15 the case of Whang - moral reactions… [from the blog www.thebusinessofamericaisbusiness.biz ] Although I have no vested interest in seeing Hwang severely punished, there is a case to be made that there should be some, and that it should be swift and severe. [...] No, the case is a pragmatic one, one that might help us all avoid an even greater evil. As I wrote last month in Roe v. Hwang : Roe v. Hwang "My (prediction) second is that Hwang will be highly sought-after as a private researcher, i.e. doing research in this area for interests who have no interest in peer-reviewed publication. I hope my second prediction is wrong.” What I was hinting at there is so much money to be made and so many unscrupulous being willing to fund research that could earn a part of it, that if Hwang is not dealt with harshly, and soon, he could very well find himself in the employ of just such people. This would be a tragedy. Without peer review (which in this case was duped) and professional ethics (which is this case were violated) and the lure of scientific acceptance (which is something Hwang will now never, ever be able to achieve), there would be no constraints on the development of technologies and procedures and life forms that, if seen in the light of day, would horrify the vast majority of the civilized world even though many of the same might eventually be brought around to accepting the results, i.e. "clone my dead dog or my lost child, just don't tell me how you did it.) There would be a situation whereby Hwang and others would be able to strive only for ends while thinking nothing of means- the exact same state of affairs that, by his own admission, got him into all this trouble in the first place.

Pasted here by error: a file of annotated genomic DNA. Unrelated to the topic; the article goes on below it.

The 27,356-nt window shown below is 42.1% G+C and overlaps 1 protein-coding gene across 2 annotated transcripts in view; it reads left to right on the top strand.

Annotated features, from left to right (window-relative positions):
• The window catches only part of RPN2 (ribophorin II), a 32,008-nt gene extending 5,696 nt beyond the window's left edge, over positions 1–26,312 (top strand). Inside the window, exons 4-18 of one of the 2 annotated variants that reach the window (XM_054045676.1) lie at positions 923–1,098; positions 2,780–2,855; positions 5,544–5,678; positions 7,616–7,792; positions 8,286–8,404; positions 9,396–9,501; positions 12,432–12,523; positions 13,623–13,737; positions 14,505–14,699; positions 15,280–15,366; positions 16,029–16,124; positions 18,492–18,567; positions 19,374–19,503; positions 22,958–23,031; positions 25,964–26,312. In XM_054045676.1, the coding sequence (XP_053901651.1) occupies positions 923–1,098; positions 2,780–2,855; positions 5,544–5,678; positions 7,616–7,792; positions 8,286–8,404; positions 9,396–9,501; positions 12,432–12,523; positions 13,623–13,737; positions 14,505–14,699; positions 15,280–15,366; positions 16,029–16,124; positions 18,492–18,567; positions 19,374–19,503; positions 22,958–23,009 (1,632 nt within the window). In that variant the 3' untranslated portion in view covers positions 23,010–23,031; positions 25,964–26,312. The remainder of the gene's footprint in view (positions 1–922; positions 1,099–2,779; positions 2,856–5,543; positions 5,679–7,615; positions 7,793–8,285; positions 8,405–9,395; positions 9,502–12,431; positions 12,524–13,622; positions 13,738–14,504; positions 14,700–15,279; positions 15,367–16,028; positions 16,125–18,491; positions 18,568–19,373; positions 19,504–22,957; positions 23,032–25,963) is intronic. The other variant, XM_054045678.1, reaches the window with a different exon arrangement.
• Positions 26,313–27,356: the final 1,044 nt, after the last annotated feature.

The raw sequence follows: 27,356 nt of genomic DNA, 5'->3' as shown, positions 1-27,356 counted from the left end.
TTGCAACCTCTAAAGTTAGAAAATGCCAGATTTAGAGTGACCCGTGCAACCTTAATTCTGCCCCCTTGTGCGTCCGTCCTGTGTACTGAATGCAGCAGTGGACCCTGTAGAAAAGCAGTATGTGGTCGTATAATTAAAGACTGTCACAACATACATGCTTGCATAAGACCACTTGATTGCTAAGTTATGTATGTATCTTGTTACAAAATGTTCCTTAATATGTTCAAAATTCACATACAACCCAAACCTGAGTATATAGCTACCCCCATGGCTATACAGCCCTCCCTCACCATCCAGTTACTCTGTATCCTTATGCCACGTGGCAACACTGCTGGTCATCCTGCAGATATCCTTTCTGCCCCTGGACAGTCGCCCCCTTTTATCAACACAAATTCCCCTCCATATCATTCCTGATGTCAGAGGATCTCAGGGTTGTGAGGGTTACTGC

16 then, a brief discussion experiment … What went wrong? Hwang started out (presumable) as a good scientist doing good science. Mention three personal characteristics that you think is important for becoming a good researcher e.g.: Creative Persistence (stædighed) Coorperative (samarbejdsevne) or: Intelligent [multiple!] Organization talent Diligent (flittig) or: Curious Keen (skarpsindig) Focused/nerdish (målrettet)

17 “He did good science”. But what is quality? ”research” here is academic science (cf. Ziman) Good vs. “Bad”: refer primarily to quality Method? Can it be learned? Is it something individual or social? What is “bad”? Pseudo-science & Fraud OBS: Bad ≠ “Not-elite”; “Bad” = Mediocre? Does evaluation of quality have to be coupled to funding? Who decides? (& govern) Peers Funding agencies Students Where does quality assessments take place?

18 Are ’good’ vs. ’bad’ and ‘honest’ vs. ‘dishonest’ two orthogonal dimensions? Parameter Quality: Honesty: Good scienceMediocre science science fraud

19 Are ’good’ vs. ’bad’ and ‘honest’ vs. ‘dishonest’ two orthogonal dimensions? Parameter Quality: Honesty: Good scienceMediocre science science5 % Science95 % Science fraud Mendel ? Pape Møller? Woo Suk Whang ? [ Lomborg? ] What extra dimensions are missing?